5.2 Alternative scenarios
In the previous section, we did not identify a theoretical scenario that satisfactorily reproduces the whole set of stars belonging to NGC 1978 (including both the O-rich and the C-rich sub-sample). Moreover, the intermediate-age LMC cluster NGC 1846, which we investigated in paper I, presents a totally different abundance pattern, which cannot be ascribed to the same theoretical scenario. The lack of S stars is an additional peculiarity of NGC 1978. So far, our arguments have been based on the assumption that the stars in our sample possess the same initial composition, mass, and age so that they form an evolutionary sequence, in which the variations of the surface composition are due to intrinsic processes only. In this section, we speculate about possible alternative scenarios, namely:
the existence of two stellar populations having different ages;
the existence of rejuvenated stars;
the activation of additional mixing at the base of the convective zones generated by a thermal pulse.
The existence of two populations proposed by Alcaíno et al. (1999) is an attractive possibility, because it might explain the dichotomy between the M and the C stars. The M stars would then belong to the older population. Their mass is sufficiently low for the occurrence of the RGB extra-mixing, but too low for the occurrence of the TDU during the AGB. On the contrary, the C stars are younger (less than ) and more massive (). For these stars, the persistence of the -barrier at the base of the hydrogen-rich envelope prevented the RGB extra-mixing, whilst, during the AGB, TDU accounts for the observed large C enhancement. However, this scenario seems unlikely. First of all, a number of other studies did not find significant metallicity, mass or age differences. Second, a cluster merger creating two populations is not considered to be a valid option (see Sect. 2). Alcaíno et al. (1999) argue that the north-western half could be more metal-rich and maybe slightly younger. The distribution of our targets in Fig. 1 does not support this idea. The M stars are distributed equally around the cluster centre. The carbon stars in our sample lie either in the centre or in the south-eastern half of the cluster. According to Lloyd Evans (1980), there is another carbon star (LE11) located in the north-western half. Although the C stars appear to line up along the cluster’s major axis, there is no indication that they concentrate in a certain region. A wide spread in metallicity would have shown up in the fitting process, yet we were able to obtain reasonable results for both oxygen-rich stars and the hottest carbon-stars with a single value for the metallicity.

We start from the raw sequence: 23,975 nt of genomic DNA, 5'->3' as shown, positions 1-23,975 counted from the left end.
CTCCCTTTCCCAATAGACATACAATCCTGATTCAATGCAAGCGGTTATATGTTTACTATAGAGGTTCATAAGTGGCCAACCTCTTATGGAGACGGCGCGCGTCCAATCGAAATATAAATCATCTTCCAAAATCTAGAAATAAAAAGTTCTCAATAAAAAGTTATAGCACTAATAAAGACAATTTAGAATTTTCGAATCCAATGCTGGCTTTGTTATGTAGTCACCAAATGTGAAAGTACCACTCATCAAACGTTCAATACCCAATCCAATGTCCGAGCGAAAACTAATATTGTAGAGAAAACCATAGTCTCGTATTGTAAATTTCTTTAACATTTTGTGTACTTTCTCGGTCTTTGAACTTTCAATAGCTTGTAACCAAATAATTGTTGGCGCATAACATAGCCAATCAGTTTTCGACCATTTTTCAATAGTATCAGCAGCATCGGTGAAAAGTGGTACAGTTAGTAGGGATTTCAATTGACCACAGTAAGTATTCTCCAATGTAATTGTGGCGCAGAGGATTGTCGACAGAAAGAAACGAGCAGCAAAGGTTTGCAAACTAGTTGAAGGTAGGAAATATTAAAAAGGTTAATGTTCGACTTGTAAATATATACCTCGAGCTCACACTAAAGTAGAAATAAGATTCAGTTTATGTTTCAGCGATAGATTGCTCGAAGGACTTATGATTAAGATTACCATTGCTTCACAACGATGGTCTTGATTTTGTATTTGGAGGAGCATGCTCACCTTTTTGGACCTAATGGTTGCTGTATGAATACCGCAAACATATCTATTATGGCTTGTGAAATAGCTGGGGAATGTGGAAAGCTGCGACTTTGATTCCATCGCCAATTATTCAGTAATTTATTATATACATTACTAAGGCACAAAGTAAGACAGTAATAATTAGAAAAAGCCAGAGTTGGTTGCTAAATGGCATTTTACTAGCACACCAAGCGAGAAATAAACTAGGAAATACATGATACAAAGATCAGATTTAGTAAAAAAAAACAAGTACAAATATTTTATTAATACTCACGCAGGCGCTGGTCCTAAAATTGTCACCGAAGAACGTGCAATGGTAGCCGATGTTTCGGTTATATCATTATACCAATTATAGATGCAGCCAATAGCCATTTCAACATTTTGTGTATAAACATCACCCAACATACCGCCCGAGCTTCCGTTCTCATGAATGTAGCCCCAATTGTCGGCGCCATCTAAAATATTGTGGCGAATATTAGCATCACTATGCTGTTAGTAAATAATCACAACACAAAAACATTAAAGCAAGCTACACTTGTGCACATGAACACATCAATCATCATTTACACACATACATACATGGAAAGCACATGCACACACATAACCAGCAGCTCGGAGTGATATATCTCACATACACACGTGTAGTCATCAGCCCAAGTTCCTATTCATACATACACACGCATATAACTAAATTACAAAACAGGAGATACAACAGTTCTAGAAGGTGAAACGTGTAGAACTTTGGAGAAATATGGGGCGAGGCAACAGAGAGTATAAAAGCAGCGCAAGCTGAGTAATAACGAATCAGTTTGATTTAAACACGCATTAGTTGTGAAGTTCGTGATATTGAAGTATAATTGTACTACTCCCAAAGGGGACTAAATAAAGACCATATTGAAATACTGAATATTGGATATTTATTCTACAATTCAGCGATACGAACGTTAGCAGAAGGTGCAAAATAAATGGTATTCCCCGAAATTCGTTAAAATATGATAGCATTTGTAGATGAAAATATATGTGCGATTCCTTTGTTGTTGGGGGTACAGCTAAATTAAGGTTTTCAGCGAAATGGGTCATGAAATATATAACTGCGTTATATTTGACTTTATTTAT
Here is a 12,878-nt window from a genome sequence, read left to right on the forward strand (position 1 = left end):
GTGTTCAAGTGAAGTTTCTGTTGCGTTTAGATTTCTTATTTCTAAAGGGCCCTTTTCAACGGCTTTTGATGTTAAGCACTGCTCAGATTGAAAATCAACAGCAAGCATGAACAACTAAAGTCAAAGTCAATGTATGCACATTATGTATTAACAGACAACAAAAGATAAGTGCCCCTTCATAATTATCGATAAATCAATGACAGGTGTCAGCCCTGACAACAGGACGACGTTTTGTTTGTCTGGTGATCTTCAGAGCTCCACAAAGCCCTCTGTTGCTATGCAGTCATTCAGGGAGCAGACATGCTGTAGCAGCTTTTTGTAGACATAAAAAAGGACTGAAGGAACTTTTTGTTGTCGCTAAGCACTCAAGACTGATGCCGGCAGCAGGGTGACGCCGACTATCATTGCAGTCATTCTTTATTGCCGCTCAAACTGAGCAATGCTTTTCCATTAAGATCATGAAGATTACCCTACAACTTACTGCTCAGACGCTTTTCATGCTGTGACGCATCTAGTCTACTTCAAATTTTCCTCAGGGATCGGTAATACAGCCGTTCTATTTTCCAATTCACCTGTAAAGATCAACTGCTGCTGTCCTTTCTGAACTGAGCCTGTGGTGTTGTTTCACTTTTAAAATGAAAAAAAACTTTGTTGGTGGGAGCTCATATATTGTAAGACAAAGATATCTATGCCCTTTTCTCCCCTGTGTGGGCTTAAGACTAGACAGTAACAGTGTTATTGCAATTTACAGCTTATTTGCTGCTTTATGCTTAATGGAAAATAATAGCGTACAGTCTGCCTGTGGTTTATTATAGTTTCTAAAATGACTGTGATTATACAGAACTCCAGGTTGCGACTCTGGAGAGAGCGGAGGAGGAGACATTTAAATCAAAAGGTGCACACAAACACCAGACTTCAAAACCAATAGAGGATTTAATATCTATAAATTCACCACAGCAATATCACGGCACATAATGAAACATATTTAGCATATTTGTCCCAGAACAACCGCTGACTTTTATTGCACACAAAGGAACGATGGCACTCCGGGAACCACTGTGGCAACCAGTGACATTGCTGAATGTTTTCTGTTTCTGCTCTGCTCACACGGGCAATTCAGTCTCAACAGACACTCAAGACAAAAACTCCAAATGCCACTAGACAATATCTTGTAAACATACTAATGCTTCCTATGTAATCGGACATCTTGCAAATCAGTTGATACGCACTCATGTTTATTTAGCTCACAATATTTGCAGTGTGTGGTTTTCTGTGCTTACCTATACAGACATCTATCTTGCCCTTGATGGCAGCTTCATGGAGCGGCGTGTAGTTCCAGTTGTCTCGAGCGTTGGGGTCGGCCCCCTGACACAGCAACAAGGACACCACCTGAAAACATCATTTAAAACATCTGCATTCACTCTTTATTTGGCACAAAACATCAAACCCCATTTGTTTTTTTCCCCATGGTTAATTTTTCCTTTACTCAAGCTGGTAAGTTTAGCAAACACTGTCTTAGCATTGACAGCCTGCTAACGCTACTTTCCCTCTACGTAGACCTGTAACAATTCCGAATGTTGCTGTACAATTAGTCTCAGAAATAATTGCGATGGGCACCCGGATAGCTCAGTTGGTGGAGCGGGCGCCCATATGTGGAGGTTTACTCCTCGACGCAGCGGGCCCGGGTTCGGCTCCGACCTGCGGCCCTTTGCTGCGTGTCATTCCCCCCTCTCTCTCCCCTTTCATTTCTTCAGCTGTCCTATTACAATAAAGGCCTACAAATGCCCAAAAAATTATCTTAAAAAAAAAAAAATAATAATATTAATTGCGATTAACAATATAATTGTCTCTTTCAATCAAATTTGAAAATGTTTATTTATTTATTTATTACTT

The scenario of a single age stellar population does not exclude the existence of rejuvenated stars. Merging, coalescence, or mass accretion processes are often invoked to explain the Blue Stragglers observed in many GCs. Actually, a non-negligible number of stars lie above the turn-off and the sub-giant branch in the colour-magnitude diagram of NGC 1978 (Mucciarelli et al. 2007a), although we cannot exclude that those are field stars or the result of unresolved pairs. If the product of one of the above mentioned processes is a star with a mass larger than , or if the rejuvenating process leaves the envelope composition enriched with heavy elements, the efficiency of the RGB extra-mixing is significantly reduced (Charbonnel & Zahn 2007). Such a scenario might explain the high carbon isotopic ratio of the C stars, but the lack of S stars remains a mystery.666Note that our sample contains almost all AGB stars in this cluster (see Fig. 6). Moreover, even if we do not have a detailed statistics of the number of binary systems in NGC 1978777Estimated binary fractions in other LMC and SMC clusters range from 10 (NGC 1783, Mucciarelli et al. 2007b) to per cent (Chiosi & Vallenari 2007)., it seems unlikely that two merger events occur nearly simultaneously to produce the stars B and LE6, for instance.